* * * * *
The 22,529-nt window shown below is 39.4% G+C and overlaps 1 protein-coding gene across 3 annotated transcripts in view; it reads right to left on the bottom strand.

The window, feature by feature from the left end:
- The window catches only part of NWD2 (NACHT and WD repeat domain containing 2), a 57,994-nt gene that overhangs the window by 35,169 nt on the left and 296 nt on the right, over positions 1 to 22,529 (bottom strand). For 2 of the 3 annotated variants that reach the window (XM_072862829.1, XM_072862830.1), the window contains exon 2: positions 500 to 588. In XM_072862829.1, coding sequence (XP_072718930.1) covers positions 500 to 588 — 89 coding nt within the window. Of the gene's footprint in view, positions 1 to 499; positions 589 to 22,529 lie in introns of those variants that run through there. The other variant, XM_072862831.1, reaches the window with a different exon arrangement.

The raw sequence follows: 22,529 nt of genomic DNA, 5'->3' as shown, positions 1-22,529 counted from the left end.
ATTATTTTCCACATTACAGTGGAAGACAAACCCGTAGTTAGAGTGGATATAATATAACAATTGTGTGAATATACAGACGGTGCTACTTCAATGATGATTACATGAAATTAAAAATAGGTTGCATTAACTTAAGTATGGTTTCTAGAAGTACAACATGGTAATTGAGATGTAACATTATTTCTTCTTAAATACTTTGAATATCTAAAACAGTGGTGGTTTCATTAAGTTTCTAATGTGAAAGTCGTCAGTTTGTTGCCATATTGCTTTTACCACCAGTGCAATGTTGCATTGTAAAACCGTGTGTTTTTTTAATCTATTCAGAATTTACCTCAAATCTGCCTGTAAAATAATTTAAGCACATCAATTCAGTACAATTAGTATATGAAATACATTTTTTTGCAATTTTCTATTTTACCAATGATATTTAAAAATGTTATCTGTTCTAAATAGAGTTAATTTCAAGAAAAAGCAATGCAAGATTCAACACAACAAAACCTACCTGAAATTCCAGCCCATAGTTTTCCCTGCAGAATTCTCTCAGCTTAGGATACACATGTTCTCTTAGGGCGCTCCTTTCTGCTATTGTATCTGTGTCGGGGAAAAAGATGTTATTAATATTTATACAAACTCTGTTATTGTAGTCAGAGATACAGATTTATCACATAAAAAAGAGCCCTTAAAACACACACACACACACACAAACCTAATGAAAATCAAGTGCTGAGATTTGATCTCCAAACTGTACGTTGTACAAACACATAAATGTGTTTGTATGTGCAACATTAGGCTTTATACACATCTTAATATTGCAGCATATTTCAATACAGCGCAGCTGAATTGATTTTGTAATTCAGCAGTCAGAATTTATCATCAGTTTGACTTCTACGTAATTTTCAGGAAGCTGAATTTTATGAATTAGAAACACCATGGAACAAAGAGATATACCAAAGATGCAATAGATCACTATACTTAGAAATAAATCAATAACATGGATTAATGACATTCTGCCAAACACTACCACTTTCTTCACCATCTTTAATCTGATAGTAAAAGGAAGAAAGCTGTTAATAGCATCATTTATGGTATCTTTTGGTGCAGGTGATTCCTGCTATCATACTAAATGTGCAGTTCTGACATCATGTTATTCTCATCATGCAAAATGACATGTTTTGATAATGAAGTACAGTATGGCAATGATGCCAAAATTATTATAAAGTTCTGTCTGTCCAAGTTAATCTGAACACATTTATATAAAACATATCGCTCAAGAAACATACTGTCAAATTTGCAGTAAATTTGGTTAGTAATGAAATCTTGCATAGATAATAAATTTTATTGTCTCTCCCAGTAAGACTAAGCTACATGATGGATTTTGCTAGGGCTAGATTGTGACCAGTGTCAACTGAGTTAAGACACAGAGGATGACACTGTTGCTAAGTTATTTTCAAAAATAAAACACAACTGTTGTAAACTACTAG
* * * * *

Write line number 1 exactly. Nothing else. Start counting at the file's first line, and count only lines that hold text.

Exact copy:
The 22,529-nt window shown below is 39.4% G+C and overlaps 1 protein-coding gene across 3 annotated transcripts in view; it reads right to left on the bottom strand.